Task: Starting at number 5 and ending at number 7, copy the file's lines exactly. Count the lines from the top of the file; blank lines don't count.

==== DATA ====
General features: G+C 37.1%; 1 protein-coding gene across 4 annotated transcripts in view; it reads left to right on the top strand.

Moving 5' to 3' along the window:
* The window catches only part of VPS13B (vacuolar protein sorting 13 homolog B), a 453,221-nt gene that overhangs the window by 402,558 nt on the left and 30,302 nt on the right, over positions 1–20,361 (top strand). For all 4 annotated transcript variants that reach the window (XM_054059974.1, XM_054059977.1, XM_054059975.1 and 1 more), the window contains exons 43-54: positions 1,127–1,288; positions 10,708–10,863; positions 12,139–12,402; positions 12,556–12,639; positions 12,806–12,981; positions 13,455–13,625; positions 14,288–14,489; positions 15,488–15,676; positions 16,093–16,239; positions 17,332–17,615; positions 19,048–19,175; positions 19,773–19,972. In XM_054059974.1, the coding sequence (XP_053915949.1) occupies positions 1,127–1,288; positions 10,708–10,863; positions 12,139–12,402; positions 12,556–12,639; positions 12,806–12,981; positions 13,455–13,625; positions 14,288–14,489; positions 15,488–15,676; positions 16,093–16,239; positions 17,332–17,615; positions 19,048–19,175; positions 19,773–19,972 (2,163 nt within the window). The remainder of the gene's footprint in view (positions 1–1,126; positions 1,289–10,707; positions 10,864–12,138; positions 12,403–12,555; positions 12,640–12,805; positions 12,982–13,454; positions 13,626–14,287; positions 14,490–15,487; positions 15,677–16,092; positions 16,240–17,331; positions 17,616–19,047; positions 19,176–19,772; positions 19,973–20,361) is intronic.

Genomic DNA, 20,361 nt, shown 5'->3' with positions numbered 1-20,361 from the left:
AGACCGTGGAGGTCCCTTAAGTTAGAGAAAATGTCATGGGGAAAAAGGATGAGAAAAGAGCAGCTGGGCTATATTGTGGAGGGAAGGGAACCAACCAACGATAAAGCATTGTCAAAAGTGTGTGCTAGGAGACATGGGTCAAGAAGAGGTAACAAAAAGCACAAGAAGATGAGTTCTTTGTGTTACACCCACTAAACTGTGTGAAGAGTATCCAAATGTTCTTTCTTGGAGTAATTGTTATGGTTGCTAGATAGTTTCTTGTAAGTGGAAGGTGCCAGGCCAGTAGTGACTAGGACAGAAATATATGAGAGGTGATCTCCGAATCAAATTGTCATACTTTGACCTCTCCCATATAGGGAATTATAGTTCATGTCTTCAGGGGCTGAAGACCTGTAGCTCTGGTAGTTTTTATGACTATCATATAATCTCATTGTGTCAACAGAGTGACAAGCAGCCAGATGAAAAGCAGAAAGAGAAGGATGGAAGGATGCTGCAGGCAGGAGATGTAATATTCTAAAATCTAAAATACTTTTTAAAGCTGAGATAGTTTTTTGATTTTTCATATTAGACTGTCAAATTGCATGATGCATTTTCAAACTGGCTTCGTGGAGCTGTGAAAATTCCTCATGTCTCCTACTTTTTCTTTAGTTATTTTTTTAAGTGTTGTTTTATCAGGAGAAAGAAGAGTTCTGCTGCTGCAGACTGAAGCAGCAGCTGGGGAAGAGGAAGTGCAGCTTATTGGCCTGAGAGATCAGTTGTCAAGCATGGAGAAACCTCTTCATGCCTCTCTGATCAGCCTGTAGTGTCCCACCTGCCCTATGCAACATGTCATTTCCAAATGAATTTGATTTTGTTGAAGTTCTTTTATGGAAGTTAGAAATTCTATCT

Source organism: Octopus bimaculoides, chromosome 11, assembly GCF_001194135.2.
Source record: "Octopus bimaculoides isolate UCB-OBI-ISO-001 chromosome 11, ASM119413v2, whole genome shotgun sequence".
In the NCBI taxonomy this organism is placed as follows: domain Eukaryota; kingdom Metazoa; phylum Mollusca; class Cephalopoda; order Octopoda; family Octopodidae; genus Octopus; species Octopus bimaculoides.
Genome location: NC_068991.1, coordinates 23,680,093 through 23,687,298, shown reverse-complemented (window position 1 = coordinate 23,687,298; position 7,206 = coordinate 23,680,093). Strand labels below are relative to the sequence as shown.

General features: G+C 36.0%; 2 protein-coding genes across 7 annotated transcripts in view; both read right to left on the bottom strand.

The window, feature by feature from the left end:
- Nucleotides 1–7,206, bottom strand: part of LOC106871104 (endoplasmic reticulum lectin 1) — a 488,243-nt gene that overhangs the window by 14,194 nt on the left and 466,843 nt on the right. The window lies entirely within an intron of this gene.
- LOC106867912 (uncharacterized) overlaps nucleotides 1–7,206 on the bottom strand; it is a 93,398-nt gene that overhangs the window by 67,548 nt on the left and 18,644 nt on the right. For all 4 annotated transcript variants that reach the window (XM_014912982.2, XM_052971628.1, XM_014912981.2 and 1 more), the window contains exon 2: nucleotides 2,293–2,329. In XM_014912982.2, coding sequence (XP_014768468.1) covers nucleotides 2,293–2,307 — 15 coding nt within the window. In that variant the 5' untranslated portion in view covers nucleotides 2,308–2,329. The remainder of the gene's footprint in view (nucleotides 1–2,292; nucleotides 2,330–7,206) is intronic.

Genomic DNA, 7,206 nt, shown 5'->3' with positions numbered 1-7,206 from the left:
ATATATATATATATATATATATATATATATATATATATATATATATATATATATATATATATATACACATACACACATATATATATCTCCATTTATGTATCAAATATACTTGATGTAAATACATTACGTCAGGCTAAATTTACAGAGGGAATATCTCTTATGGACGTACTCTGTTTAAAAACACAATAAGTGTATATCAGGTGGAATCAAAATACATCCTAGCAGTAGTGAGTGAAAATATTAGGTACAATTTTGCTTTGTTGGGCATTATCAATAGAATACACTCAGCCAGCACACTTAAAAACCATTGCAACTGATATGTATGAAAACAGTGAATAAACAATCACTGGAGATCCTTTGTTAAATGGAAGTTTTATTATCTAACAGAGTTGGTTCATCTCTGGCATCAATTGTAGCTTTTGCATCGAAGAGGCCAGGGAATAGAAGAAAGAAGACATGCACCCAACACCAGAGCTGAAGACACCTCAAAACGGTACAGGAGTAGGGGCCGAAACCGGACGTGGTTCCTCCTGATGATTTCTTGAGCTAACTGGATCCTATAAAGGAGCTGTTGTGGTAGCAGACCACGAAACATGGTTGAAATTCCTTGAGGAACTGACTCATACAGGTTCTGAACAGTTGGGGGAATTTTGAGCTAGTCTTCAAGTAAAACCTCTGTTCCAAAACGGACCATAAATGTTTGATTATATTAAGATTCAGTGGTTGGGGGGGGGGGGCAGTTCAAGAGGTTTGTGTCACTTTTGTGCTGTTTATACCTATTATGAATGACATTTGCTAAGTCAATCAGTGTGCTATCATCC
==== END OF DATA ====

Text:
AGACCGTGGAGGTCCCTTAAGTTAGAGAAAATGTCATGGGGAAAAAGGATGAGAAAAGAGCAGCTGGGCTATATTGTGGAGGGAAGGGAACCAACCAACGATAAAGCATTGTCAAAAGTGTGTGCTAGGAGACATGGGTCAAGAAGAGGTAACAAAAAGCACAAGAAGATGAGTTCTTTGTGTTACACCCACTAAACTGTGTGAAGAGTATCCAAATGTTCTTTCTTGGAGTAATTGTTATGGTTGCTAGATAGTTTCTTGTAAGTGGAAGGTGCCAGGCCAGTAGTGACTAGGACAGAAATATATGAGAGGTGATCTCCGAATCAAATTGTCATACTTTGACCTCTCCCATATAGGGAATTATAGTTCATGTCTTCAGGGGCTGAAGACCTGTAGCTCTGGTAGTTTTTATGACTATCATATAATCTCATTGTGTCAACAGAGTGACAAGCAGCCAGATGAAAAGCAGAAAGAGAAGGATGGAAGGATGCTGCAGGCAGGAGATGTAATATTCTAAAATCTAAAATACTTTTTAAAGCTGAGATAGTTTTTTGATTTTTCATATTAGACTGTCAAATTGCATGATGCATTTTCAAACTGGCTTCGTGGAGCTGTGAAAATTCCTCATGTCTCCTACTTTTTCTTTAGTTATTTTTTTAAGTGTTGTTTTATCAGGAGAAAGAAGAGTTCTGCTGCTGCAGACTGAAGCAGCAGCTGGGGAAGAGGAAGTGCAGCTTATTGGCCTGAGAGATCAGTTGTCAAGCATGGAGAAACCTCTTCATGCCTCTCTGATCAGCCTGTAGTGTCCCACCTGCCCTATGCAACATGTCATTTCCAAATGAATTTGATTTTGTTGAAGTTCTTTTATGGAAGTTAGAAATTCTATCT

Source organism: Octopus bimaculoides, chromosome 11, assembly GCF_001194135.2.
Source record: "Octopus bimaculoides isolate UCB-OBI-ISO-001 chromosome 11, ASM119413v2, whole genome shotgun sequence".